# PyTorch for TensorFlow Users - A Minimal Diff

##### 07 March 2021

Tutorials on PyTorch/TensorFlow/Keras/etc. often cover three areas at the same time: how neural networks work, how tensor computations work and how the respective framework's API works. This is a PyTorch migration guide for TensorFlow users that already know how neural networks and tensor computations work. I have been using TensorFlow since 2016, but I switched to PyTorch in 2020. Although the key concepts of both frameworks are pretty similar, especially since TF v2, I wanted to make sure that I use PyTorch's API correctly and don't overlook some critical difference. Therefore, I read through the currently listed PyTorch tutorials, the 14 developer notes in the PyTorch documentation (as of version 1.8.0) and the top-level pages of the Python API like torch.Tensor and torch.distributions. For each tutorial and documentation page, I list the insights that I consider relevant for TensorFlow users.

# Convolutions in Autoregressive Neural Networks

##### 28 February 2019

This post explains how to use one-dimensional causal and dilated convolutions in autoregressive neural networks such as WaveNet. For implementation details, I will use the notation of the tensorflow.keras.layers package, although the concepts themselves are framework-independent.

Say we have some temporal data, for example recordings of human speech. At a sample rate of 16,000 Hz, one second of recorded speech is a one-dimensional array of 16,000 values, as visualized here. Based on the recordings we have, we can compute a probabilistic model of the value at the next time step given the values at the previous time steps. Having a good model for this would be really helpful as it would allow us to generate speech ourselves.

A simple approach would be to model the next value using an affine transformation (linear combination + bias) of the four previous values. Implemented in Keras, this would be a single Dense layer with units=1:

# Intuitive Explanation of the Gini Coefficient

##### 10 October 2017

The Gini coefficient is a popular metric on Kaggle, especially for imbalanced class values. But googling "Gini coefficient" gives you mostly economic explanations. Here is a descriptive explanation with regard to using it as an evaluation metric in classification. The Jupyter Notebook for this post is here.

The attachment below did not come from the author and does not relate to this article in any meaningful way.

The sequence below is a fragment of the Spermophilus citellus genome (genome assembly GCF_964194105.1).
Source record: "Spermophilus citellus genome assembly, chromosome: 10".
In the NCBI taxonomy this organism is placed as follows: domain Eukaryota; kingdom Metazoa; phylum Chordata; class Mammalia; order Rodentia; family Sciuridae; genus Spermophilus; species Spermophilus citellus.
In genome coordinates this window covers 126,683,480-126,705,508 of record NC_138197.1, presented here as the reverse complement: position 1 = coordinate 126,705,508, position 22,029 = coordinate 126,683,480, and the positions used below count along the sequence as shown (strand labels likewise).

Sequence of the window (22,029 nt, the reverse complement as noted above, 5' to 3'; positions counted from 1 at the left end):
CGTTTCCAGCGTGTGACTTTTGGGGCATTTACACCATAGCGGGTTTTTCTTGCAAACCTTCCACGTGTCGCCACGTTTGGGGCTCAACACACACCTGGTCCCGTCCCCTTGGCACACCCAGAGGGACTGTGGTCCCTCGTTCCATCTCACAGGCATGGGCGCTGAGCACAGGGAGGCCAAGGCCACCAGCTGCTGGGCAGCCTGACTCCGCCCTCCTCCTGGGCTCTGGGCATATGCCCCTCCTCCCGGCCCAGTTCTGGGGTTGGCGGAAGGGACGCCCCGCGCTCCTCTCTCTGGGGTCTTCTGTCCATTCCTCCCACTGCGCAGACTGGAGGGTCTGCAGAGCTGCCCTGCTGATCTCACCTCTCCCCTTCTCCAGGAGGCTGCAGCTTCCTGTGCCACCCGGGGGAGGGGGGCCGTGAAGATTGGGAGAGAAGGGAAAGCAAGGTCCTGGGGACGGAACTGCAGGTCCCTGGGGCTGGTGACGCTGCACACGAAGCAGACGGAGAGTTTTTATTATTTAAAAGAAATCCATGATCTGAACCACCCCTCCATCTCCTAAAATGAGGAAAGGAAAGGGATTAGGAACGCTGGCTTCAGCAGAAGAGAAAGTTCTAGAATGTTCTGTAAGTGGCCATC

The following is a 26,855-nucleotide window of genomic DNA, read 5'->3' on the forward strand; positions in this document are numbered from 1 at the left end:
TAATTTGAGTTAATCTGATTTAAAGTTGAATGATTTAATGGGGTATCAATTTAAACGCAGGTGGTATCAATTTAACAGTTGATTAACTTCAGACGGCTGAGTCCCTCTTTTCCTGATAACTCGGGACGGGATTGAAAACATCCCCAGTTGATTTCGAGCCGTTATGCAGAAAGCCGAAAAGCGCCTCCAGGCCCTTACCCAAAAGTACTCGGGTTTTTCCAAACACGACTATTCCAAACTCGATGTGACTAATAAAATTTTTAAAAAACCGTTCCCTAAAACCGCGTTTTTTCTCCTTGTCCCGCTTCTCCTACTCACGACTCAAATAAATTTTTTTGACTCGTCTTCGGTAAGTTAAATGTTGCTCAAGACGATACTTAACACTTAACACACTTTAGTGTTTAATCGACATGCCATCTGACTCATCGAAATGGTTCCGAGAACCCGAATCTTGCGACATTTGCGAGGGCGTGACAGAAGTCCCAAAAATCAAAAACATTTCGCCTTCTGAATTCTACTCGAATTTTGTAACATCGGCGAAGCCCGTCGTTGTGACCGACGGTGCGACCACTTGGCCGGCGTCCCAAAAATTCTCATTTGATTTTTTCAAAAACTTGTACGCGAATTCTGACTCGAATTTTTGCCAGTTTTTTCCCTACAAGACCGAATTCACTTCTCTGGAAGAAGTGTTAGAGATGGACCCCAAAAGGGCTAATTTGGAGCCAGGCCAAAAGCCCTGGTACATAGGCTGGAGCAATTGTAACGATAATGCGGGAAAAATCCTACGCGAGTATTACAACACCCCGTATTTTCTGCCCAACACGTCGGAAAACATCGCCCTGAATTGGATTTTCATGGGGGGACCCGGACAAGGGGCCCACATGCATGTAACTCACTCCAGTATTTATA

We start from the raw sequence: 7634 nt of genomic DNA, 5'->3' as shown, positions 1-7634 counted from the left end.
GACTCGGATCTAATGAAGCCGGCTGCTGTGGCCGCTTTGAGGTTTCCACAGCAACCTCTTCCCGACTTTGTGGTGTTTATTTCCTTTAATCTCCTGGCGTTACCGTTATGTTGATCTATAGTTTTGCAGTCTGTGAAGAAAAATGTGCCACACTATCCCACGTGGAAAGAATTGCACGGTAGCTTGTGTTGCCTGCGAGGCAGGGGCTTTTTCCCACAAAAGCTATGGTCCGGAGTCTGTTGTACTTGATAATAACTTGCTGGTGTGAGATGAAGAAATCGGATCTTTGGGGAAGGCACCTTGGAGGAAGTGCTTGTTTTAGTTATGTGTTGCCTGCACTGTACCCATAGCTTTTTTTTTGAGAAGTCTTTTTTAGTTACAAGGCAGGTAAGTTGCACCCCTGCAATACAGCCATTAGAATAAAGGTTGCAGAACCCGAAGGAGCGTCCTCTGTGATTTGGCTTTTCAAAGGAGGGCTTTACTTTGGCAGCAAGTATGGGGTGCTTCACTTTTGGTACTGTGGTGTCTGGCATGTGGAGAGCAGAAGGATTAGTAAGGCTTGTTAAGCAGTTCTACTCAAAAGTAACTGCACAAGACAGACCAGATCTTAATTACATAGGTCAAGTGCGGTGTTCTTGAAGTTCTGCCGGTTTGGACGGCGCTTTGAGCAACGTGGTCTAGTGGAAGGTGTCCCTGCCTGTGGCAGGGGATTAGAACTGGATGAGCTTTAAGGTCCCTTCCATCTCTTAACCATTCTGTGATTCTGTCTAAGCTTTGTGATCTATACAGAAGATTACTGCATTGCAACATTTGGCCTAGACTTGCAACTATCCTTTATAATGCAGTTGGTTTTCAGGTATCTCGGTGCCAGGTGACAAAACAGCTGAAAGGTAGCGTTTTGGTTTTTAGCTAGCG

First, let's define our predictions and their actual values:

import numpy as np
import matplotlib.pyplot as plt
import scipy.interpolate
import scipy.integrate

predictions = [0.9, 0.3, 0.8, 0.75, 0.65, 0.6, 0.78, 0.7, 0.05, 0.4, 0.4, 0.05, 0.5, 0.1, 0.1]
actual = [1, 1, 1, 1, 1, 1, 0, 0, 0, 0, 0, 0, 0, 0, 0]


# iCloud Key-Value Storage in Swift 3

##### 09 August 2017
The iCloud key-value storage is like the UserDefaults but synced across devices. It also survives uninstalls of the app. I used it today to add iCloud backups to Emoji Diary. It required 4 lines of code.

### Activate the iCloud capability

Select your project in Xcode and then select the target under "Project and Targets". Activate iCloud and check "Key-Value storage".

# An Interactive Character-Level Language Model

##### 19 February 2017 Source Code

I let a neural network read long texts one letter at a time. Its task was to predict the next letter based on those it had seen so far. Over time, it recognized patterns between letters. Find out what it learned by feeding it some letters below. When you click the send button on the right, it will read your text and auto-complete it.

You can choose between networks that read a lot of Wikipedia articles, US Congress transcripts etc.

 Generate text from ...
Generate text from
...

# Visualizing Travel Times with Multidimensional Scaling

##### 13 January 2016
Which map is correct?

In a geography exam, the correct answer would be the left or upper one. It displays the actual locations of four cities in the US. But that does not make the other map entirely incorrect. It just displays other data. Specifically, it approximates the travel times between the four cities. This means that the closer two cities are on the right map the faster you can travel between them with public transport. We can calculate such maps using Multidimensional Scaling. What is Multidimensional Scaling? How can it help us to approximate travel times? And what is the relationship between the left map with the geographic locations and the right map? We are about to find out.